HONOLULU, Hawaii (HawaiiNewsNow) - It will be at least another year before we know what impact the pandemic has had on Hawaii’s homeless population.
That’s because teams tasked with annually counting the number of people living on the street are taking this year off.
As COVID-19 has paralyzed Hawaii’s economy, work to house people living on the street continues.
Laura Thielen, executive director of Partners in Care, said that work has meant the homeless population does not appear to have soared during the pandemic.
But, she added, “once the eviction moratoriums do get lifted, we will see an increase in homelessness.”
Service providers believe the governor’s ban on evictions for nonpayment of rent has prevented thousands of people from becoming homeless.
They fear what’s to come when the moratorium ends, however.
Connie Mitchell, executive director of the Institute for Human Services, said some Hawaii non-profits are already noticing an uptick in the number of people participating in homeless programs.
She said there’s also been an increase of people on the street who are newly-arrived from the mainland.
“In the beginning when we were locked down and the travel ban was in place there was a lot less,” she said. “But recently we’ve seen more people come in who are recent arrivals.”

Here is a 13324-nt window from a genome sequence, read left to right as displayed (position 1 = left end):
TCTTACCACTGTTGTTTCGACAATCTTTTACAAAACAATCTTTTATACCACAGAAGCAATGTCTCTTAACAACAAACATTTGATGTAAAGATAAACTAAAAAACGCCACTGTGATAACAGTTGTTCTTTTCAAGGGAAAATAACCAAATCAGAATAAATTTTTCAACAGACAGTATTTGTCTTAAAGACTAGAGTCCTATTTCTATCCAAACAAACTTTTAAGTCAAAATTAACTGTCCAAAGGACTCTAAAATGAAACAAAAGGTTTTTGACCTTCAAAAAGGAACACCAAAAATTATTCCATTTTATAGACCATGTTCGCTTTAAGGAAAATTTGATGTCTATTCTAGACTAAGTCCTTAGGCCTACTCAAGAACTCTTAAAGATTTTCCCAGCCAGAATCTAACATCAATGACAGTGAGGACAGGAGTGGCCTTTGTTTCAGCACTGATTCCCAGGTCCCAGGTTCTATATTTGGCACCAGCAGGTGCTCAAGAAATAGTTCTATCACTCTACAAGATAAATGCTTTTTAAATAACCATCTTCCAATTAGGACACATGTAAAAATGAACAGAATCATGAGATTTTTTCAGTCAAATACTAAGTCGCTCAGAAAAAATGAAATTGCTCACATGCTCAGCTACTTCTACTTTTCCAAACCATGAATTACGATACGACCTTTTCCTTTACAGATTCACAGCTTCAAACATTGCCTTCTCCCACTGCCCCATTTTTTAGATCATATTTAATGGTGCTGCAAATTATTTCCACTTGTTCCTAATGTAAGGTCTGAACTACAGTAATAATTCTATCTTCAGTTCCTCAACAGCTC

Last year’s point-in-time count ― conducted on a single night in January ― found some 6,458 people were experiencing homelessness across the state. Nearly 70% of them were on Oahu.
While the federal government has committed to providing the same level of funding as last year, it’s unknown if the state will continue to pay for critical services amid the ongoing budget crisis.
“When CARES money and other sorts of funding goes away, which it will eventually, we need to have a very solid foundation to make sure we can still accommodate those folks who are experiencing homelessness,” Thielen said.
Mitchell added, “Homeless services are the safety net for the community and I really hope we can keep that safety net in place.”
While there’s no count of Hawaii’s unsheltered homeless population this year, officials say they will take a tally of everyone in shelters, jails, and hospitals.